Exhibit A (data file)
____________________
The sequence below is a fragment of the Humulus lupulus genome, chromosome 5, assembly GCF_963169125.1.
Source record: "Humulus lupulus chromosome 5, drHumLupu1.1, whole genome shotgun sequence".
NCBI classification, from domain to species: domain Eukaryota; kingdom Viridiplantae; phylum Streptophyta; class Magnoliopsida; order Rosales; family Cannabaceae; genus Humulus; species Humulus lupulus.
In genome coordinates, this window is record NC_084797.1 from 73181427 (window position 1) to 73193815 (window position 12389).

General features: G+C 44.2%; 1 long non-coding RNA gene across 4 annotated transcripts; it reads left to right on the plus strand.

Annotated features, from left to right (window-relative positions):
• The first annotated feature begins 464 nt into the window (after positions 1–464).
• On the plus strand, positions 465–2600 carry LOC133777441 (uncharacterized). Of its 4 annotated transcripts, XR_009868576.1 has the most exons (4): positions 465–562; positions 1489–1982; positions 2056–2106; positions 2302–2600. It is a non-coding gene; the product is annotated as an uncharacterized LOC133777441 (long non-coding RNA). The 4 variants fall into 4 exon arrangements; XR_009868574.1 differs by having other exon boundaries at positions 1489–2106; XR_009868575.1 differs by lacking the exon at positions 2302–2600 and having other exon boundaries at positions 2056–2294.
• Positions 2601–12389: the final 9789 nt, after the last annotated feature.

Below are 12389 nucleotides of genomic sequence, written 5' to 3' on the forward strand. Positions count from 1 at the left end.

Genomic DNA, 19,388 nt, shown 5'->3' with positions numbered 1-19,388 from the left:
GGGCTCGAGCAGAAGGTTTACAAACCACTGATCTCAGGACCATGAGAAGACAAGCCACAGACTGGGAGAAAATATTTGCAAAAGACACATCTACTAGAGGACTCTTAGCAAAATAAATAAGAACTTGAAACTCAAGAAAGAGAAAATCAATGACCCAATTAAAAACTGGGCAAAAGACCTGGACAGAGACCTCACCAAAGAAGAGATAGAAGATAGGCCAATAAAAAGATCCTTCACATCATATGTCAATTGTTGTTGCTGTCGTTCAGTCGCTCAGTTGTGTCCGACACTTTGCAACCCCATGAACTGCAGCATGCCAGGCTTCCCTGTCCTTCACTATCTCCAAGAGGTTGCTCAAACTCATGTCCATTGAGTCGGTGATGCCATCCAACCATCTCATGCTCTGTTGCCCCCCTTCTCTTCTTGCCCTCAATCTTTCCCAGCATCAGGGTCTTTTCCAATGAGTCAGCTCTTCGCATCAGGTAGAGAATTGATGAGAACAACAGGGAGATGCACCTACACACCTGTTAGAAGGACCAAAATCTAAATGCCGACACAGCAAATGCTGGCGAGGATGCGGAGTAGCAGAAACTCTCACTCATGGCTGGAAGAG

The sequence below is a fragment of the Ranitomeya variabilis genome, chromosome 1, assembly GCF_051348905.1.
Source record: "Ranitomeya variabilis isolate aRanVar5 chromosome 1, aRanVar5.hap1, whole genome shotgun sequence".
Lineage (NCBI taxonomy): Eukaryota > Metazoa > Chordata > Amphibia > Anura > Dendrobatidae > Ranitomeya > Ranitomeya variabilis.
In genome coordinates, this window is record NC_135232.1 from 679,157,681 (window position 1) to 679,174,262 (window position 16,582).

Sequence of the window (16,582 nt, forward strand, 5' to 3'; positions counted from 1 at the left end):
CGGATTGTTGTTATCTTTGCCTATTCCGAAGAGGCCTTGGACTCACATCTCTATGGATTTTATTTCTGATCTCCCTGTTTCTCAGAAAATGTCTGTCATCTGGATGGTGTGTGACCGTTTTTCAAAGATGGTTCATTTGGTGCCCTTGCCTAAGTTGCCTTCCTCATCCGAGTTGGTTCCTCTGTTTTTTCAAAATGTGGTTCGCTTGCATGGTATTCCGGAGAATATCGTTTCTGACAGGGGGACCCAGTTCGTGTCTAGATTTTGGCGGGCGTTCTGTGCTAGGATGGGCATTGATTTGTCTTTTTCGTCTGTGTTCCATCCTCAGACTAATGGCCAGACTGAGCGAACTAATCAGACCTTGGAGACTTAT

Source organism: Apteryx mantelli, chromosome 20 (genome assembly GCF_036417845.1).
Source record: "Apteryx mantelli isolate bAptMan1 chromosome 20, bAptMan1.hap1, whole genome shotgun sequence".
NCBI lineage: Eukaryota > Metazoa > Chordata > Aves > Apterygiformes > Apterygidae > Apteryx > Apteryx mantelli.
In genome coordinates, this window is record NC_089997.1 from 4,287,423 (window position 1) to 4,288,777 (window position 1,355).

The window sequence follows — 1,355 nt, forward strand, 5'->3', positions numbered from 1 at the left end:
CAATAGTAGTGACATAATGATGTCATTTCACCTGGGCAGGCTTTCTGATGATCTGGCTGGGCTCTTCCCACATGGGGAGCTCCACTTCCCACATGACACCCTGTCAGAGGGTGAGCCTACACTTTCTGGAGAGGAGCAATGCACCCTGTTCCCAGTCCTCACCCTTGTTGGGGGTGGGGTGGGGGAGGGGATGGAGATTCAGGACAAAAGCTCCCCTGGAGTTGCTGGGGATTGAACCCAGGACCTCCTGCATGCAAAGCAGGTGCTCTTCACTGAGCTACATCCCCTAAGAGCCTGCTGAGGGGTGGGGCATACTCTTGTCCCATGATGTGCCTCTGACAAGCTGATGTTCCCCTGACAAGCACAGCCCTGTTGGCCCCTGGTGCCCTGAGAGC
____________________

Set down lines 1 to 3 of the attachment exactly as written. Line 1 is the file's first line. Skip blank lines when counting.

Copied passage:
The sequence below is a fragment of the Humulus lupulus genome, chromosome 5, assembly GCF_963169125.1.
Source record: "Humulus lupulus chromosome 5, drHumLupu1.1, whole genome shotgun sequence".
NCBI classification, from domain to species: domain Eukaryota; kingdom Viridiplantae; phylum Streptophyta; class Magnoliopsida; order Rosales; family Cannabaceae; genus Humulus; species Humulus lupulus.